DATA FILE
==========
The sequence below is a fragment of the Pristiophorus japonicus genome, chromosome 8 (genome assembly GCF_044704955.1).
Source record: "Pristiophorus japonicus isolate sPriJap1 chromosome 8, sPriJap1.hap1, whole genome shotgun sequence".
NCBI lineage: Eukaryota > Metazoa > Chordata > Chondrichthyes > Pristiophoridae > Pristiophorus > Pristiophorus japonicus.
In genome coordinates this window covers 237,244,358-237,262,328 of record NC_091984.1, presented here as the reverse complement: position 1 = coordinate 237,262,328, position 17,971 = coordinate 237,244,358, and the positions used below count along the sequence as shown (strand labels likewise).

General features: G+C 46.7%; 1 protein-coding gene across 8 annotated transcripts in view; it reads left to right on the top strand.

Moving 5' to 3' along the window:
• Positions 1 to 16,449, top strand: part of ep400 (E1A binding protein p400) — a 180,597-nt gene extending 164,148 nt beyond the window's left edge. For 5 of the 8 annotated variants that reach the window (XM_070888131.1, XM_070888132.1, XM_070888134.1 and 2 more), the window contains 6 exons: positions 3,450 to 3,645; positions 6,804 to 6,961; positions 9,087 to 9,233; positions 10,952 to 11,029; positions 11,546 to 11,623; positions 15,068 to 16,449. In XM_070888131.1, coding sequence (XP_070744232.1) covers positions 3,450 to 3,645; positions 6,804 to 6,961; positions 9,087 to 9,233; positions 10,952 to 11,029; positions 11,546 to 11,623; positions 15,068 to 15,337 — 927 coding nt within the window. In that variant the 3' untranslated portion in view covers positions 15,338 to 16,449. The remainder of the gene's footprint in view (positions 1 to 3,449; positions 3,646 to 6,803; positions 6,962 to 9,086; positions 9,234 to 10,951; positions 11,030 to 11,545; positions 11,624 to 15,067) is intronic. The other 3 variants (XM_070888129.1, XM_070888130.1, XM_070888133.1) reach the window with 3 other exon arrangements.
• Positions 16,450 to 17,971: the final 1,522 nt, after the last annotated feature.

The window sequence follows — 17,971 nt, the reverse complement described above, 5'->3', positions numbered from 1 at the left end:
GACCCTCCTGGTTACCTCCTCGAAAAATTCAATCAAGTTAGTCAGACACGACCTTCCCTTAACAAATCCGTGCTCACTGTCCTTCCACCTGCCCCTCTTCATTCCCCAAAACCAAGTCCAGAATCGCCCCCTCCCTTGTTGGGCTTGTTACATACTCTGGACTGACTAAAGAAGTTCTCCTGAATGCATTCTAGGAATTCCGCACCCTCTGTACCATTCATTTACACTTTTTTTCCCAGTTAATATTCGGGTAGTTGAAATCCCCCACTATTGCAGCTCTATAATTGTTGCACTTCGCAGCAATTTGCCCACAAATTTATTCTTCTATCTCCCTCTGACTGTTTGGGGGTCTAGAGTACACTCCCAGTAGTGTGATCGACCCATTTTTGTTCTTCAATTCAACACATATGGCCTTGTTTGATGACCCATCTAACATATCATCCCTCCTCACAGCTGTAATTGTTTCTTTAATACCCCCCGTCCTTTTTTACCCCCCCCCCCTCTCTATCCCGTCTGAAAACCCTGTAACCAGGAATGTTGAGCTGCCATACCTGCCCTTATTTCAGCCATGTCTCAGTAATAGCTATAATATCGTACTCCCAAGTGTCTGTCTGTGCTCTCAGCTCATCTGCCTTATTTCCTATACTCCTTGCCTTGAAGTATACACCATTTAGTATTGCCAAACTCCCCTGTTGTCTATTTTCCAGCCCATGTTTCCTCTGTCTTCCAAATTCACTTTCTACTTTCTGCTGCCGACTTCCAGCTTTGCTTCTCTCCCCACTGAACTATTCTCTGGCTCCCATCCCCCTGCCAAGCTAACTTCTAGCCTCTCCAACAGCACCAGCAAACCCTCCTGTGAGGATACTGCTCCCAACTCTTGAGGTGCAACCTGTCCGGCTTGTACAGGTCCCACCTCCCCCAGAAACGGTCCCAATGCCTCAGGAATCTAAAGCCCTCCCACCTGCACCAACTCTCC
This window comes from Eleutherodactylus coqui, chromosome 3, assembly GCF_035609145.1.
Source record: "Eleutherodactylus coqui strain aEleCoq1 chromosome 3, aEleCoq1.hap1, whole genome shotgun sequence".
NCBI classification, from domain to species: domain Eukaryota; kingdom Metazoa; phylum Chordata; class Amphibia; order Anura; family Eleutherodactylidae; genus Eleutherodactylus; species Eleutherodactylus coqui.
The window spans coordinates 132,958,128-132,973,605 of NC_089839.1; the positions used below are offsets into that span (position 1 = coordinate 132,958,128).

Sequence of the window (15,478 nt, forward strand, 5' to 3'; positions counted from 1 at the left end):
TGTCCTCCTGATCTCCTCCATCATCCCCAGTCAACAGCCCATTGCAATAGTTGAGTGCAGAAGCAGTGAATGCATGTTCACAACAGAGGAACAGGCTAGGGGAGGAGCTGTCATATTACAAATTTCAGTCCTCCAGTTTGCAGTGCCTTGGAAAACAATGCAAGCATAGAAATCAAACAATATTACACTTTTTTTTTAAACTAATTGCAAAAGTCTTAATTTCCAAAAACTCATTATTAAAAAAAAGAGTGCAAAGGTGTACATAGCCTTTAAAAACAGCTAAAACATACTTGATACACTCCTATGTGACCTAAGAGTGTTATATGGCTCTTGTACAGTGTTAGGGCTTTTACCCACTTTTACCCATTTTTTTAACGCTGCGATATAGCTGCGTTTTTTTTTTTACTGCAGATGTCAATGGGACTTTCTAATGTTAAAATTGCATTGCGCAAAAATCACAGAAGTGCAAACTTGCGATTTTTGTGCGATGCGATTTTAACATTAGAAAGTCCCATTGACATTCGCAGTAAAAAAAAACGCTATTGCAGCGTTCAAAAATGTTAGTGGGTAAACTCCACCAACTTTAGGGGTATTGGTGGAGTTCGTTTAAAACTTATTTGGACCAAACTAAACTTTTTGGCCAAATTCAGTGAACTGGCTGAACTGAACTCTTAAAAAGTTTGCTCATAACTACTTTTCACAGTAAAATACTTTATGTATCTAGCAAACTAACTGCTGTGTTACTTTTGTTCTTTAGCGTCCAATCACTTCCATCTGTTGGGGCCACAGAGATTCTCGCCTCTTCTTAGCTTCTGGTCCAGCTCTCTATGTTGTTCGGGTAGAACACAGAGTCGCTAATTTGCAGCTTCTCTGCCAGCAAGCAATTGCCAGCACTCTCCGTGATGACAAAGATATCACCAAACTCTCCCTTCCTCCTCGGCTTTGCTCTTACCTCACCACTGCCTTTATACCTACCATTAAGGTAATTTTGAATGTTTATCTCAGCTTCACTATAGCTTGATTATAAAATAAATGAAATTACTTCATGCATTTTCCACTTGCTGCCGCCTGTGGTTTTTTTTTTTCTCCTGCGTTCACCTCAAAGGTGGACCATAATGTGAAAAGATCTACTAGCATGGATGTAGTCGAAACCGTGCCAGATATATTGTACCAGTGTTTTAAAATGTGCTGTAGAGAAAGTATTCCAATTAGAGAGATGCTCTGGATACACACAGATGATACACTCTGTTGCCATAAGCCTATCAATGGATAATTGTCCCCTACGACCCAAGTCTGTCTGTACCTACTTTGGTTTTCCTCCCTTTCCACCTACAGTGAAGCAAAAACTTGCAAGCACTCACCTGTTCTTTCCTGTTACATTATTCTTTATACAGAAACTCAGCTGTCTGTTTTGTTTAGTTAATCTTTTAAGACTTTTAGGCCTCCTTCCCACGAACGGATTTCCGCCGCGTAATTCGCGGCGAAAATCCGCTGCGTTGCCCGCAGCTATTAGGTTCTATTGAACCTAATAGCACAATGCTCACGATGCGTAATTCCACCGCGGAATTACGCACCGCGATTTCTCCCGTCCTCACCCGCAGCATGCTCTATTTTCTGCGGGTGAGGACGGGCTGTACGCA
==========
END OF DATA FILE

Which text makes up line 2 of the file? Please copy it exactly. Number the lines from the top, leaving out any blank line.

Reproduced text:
Source record: "Pristiophorus japonicus isolate sPriJap1 chromosome 8, sPriJap1.hap1, whole genome shotgun sequence".